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The PlayStation Classic is supported by the open-source PCSX emulator



"Classic" consoles, tiny, repackaged versions of slot machines from the 80s and 90s, are a popular gaming trend. However, Sony took a meaningful step in the PlayStation Classic: with an emulator that fans have been developing for years.

Kotaku recently discovered the open source license for PCSX ReARMed in a recent hands-on look at the new PlayStation Classic. This is an ARM (Mobile Hardware) release of the PCSX emulator that PC gamers have been using for almost two decades to play classic PS1

titles on PCs. Because the emulator uses the GNU General Public License, it can be repackaged and pasted into other software such as the popular RetroArch omnibus emulator. It can even be integrated into a retail product, as is the case with the PlayStation Classic.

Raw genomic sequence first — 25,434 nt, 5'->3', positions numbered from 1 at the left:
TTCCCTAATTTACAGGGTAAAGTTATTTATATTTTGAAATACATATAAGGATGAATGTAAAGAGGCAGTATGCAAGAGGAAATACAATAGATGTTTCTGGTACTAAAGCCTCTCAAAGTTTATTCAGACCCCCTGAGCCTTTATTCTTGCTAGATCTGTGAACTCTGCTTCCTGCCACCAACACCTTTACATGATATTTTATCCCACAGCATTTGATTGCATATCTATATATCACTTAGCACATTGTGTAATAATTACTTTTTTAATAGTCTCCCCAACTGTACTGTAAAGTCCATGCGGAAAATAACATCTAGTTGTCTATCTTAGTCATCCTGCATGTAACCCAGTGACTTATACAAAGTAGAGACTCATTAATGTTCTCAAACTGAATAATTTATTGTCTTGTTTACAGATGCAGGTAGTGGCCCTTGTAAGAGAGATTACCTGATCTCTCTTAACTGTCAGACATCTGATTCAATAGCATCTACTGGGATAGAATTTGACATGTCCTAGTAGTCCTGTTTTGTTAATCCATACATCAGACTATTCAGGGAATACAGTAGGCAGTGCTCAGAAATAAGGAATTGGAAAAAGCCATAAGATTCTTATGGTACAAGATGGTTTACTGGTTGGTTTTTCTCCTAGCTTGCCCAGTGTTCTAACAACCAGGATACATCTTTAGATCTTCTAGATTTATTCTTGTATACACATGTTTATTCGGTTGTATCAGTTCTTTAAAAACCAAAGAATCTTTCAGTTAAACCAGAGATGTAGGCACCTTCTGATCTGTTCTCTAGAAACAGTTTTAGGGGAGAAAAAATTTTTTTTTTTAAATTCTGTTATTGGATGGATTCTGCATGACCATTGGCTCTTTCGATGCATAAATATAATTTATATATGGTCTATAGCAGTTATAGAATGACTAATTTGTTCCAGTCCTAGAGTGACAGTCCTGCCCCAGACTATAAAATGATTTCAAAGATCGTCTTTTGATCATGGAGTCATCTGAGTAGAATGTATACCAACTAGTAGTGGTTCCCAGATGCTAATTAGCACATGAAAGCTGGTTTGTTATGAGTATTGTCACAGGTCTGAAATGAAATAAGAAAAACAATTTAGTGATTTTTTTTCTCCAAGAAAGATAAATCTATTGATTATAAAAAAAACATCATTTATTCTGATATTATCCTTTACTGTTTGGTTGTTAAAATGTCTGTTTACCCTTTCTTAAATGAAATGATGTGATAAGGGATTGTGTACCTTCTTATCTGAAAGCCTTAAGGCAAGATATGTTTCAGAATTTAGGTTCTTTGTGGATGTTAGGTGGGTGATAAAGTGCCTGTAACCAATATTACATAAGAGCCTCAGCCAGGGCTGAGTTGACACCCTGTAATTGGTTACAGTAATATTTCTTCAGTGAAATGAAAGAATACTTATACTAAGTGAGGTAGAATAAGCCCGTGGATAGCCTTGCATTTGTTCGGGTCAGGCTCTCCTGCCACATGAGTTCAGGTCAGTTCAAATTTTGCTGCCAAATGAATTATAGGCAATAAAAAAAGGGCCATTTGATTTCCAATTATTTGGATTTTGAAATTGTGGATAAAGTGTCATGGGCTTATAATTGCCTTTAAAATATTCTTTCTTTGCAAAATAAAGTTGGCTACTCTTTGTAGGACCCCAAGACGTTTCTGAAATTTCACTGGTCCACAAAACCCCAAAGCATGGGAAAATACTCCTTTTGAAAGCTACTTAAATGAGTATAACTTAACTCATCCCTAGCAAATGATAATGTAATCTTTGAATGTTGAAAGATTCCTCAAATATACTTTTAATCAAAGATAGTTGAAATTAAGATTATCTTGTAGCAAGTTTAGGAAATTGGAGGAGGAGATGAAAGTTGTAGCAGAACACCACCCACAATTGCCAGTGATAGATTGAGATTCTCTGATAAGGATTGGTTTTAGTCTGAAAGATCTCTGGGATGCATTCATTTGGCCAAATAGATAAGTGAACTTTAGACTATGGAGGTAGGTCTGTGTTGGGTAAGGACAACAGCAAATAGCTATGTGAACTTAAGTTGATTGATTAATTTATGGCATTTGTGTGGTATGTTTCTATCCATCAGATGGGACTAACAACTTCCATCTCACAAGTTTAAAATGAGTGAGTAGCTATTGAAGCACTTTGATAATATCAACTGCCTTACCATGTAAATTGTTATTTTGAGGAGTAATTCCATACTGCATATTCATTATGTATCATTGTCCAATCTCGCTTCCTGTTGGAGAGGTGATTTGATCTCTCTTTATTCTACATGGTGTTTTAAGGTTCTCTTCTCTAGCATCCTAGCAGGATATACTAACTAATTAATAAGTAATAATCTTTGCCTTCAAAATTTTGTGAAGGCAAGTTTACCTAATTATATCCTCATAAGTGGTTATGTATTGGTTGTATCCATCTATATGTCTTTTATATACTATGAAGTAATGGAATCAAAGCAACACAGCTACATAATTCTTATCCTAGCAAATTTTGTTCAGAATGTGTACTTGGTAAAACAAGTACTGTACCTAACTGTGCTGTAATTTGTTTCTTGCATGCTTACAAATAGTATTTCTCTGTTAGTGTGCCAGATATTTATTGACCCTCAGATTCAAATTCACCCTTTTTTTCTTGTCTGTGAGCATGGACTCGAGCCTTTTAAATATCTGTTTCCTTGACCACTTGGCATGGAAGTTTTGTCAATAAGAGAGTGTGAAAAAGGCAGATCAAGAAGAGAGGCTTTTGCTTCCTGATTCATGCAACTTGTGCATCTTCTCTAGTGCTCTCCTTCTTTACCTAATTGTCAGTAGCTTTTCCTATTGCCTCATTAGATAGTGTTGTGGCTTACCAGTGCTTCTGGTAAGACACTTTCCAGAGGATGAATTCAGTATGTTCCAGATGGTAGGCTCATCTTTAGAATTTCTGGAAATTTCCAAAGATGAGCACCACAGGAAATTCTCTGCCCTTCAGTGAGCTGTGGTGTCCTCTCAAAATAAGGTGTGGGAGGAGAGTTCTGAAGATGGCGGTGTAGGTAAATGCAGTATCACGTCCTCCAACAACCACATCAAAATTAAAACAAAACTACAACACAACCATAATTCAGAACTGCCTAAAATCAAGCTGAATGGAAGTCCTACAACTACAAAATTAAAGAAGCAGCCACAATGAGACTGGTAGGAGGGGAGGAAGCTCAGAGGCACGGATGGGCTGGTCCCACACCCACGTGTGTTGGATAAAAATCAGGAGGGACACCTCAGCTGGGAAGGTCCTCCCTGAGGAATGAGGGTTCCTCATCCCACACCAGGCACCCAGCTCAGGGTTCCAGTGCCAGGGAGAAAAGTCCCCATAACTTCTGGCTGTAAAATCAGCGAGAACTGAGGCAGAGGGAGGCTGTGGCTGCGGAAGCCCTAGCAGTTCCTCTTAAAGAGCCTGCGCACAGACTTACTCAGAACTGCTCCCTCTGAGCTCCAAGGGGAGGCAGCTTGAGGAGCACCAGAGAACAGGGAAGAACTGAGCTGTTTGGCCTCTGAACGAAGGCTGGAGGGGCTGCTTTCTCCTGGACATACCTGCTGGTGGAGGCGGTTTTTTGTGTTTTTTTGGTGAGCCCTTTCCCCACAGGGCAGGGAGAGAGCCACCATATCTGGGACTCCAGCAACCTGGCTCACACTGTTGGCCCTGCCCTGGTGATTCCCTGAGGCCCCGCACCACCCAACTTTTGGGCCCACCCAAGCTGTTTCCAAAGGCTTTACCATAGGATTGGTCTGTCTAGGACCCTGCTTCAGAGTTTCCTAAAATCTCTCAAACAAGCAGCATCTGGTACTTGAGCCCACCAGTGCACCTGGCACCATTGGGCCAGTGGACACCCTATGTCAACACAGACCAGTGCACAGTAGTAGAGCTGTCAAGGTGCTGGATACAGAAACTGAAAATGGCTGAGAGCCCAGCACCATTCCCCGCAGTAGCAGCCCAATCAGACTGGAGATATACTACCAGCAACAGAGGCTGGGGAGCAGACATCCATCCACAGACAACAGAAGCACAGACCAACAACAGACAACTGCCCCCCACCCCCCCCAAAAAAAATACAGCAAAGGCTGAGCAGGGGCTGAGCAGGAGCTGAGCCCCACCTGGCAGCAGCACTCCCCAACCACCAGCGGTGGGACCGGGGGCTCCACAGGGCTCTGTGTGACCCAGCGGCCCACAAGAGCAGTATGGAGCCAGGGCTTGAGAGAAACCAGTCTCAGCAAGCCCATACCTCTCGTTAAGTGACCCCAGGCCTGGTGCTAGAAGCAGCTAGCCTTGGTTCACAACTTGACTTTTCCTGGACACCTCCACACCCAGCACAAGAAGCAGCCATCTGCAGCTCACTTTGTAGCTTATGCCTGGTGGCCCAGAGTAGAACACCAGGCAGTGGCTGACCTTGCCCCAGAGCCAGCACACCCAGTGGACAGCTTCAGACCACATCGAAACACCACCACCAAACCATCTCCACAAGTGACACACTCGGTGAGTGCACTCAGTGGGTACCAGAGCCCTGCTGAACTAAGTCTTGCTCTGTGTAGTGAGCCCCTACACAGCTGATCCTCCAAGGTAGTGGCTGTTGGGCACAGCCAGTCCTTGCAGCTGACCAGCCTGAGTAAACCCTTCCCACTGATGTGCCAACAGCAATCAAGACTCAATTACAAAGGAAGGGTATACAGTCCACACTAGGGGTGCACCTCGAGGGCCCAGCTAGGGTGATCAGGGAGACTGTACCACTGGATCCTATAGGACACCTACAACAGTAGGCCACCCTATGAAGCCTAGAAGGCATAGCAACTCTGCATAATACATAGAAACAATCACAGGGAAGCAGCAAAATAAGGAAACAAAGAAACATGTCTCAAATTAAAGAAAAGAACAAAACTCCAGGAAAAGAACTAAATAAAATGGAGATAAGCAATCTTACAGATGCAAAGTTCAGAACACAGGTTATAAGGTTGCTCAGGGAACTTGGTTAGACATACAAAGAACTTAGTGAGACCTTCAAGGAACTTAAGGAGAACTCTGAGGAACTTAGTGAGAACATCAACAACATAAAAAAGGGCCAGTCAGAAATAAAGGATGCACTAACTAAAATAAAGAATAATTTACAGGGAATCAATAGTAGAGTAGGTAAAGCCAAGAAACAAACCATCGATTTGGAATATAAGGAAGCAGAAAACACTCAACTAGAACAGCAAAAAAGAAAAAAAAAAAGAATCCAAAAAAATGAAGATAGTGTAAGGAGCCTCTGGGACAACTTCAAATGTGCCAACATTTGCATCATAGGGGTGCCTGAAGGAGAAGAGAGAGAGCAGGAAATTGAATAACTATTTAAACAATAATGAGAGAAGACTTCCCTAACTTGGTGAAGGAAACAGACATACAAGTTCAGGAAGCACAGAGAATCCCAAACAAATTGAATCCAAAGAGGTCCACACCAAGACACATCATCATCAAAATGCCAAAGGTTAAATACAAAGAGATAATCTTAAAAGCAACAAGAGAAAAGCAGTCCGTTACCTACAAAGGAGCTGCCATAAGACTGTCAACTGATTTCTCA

This is an interesting development if you are a fan of emulators and ROMs. Large game publishers and console manufacturers have been skeptical of the fan-emulation scene in the past. The reactions range from suspicious to downright hostile. (The kind of "classic" machines lining shelves on store shelves has been made by fans themselves for years using emulators and ROMs.) While game makers using emulation of older titles are nothing new, there have been emulated games for decades in Published Products – This is the first time that a large publisher relies on open source software to emulate classic titles rather than using their own proprietary solution. Unlike Sony's new device, Nintendo NES Classic and SNES Classic use proprietary emulators to perform legacy 2D games on low-cost, low-power hardware.

Sony uses a popular open source emulator to recognize the great work of the PCSX project and its various offshoots and forks. Or, if you feel cynical, it simply did not want to spend any money to develop its own solution if a free, legal solution was available. And there's another bonus: with PlayStation Classic open source emulator software, adding titles beyond the 20-game library should be relatively easy if you're looking for modding after the purchase. Source: Kotaku on ArsTechnica



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